In the video lesson, Chris explores the idea of discovering more about the fretboard both from the point of view of melody - using a mix of major and minor scales - and harmonically, using a chord style inspired by Jimi Hendrix. Alas, we only had enough room to tab out some of the many ideas on the video, but these are the key moments that will give you a few ideas to work on when you practise.
As usual, the advice here is to take things slowly - especially Example 5, which might contain ideas that are unfamiliar to you. But patient, persistent practice will soon unlock new levels of creativity!
Example 1: Fretboard Orienteering
In this first example, looks at a simple way of mapping out ideas on the fretboard using a lick repeated all over the neck. It’s a great plan for players who find themselves stuck in the pentatonic shapes or ‘box patterns’ to break free and begin to map out the fingerboard. After working through the example, come up with your own ideas and try to find the places they repeat up the neck.
Example 2: Major Scale Ideas
The major scale tends to be overlooked in a player's early days on the instrument, favouring instead the minor pentatonic. But the major scale features heavily in music whether it be pop, rock or blues. Chris demonstrates a few licks to set you on the right path.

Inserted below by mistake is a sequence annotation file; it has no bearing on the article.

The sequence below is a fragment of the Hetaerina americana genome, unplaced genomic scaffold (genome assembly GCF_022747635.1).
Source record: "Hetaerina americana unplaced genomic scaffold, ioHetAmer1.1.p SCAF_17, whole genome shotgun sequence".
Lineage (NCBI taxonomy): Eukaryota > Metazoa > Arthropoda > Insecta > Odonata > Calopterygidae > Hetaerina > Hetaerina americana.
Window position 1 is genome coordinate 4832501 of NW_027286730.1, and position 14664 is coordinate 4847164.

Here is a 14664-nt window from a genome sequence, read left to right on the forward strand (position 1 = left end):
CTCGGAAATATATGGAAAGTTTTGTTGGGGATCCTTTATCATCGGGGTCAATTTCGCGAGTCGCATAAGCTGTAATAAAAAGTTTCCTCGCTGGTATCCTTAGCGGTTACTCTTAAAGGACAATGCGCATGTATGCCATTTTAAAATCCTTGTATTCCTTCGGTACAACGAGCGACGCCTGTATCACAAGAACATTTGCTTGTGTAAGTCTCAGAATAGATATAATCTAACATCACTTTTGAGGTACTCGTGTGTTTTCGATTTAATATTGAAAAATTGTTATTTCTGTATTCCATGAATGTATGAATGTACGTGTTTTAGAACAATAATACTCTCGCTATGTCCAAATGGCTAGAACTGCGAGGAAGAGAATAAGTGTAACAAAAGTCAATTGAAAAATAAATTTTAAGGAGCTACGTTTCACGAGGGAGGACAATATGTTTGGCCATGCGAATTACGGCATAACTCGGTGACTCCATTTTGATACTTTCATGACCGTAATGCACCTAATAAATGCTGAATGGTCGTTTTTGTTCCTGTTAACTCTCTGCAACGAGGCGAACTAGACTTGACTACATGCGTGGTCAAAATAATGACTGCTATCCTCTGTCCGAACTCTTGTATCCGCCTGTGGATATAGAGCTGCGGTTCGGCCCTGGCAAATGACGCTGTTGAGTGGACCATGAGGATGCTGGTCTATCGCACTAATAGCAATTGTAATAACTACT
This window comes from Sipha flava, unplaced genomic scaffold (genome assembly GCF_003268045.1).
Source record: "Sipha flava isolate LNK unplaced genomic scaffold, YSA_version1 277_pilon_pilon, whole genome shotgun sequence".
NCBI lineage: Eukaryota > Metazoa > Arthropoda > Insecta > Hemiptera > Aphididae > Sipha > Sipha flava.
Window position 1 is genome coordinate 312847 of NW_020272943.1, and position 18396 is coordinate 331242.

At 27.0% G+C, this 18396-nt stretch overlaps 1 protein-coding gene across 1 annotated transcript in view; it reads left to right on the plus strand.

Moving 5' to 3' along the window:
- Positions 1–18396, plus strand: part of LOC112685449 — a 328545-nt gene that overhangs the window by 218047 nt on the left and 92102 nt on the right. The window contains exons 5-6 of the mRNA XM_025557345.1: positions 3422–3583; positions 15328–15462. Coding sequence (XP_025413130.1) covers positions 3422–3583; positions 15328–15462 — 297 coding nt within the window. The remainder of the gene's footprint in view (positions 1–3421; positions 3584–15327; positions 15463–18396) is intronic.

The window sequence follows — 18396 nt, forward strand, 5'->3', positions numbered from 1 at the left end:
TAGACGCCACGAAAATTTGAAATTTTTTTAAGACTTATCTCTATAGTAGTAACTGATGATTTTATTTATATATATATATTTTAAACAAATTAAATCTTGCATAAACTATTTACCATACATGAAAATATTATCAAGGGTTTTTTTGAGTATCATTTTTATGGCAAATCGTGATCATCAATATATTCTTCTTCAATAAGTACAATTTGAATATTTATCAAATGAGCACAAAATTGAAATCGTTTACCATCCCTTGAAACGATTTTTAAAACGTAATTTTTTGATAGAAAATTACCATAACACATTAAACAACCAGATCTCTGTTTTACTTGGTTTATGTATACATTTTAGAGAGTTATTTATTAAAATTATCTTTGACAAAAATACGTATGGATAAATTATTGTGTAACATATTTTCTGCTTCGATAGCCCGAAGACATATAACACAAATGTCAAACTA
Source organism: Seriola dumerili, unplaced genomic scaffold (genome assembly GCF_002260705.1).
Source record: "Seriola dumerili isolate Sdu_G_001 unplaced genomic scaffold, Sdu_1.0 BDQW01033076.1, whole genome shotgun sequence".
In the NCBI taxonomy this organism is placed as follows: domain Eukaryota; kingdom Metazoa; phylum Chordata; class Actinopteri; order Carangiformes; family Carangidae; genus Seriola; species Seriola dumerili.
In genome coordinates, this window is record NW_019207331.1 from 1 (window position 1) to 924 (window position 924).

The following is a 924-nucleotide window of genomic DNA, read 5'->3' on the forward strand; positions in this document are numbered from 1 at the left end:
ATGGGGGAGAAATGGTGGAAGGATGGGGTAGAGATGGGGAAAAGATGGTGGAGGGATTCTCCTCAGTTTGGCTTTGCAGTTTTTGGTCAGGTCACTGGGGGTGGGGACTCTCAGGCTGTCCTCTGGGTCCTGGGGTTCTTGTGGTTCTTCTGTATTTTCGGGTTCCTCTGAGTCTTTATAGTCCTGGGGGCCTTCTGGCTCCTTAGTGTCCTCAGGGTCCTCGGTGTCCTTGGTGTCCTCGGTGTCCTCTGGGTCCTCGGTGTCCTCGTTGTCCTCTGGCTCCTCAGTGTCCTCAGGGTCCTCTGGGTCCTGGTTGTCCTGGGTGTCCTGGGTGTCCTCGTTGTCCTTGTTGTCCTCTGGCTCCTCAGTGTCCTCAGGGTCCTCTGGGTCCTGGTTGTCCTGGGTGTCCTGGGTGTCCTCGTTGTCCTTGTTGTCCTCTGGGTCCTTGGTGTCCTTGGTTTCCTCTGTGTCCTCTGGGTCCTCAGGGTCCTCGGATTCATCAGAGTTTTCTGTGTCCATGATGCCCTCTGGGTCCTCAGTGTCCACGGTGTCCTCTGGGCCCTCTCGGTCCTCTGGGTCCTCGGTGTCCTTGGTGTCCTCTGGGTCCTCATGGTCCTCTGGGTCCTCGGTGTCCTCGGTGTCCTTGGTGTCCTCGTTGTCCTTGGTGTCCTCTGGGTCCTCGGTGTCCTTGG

Example 3: Mixing Minor & Major Ideas Together
The most effective blues licks often take elements of both major and minor scales and blends them together. In order to kick that principle off, Chris takes a lick that is ostensibly minor and then, in Example 4, begins to take it to another place.
Example 4: Mixing It Up
Here, Chris demonstrates how the minor idea in Example 3 can be expanded by repeating it in a major key. This is another thing that would benefit from repetition all over the fretboard. Take your time to work out the positions slowly — it'll soon become second nature.
Example 5: Chordal Style
Despite discovering Hendrix later on in his playing, Chris has developed a melodic chordal style that owes a great debt to Jimi. Here, he gives an example of how this way of thinking can be taken up the fretboard, tracing an E major scale.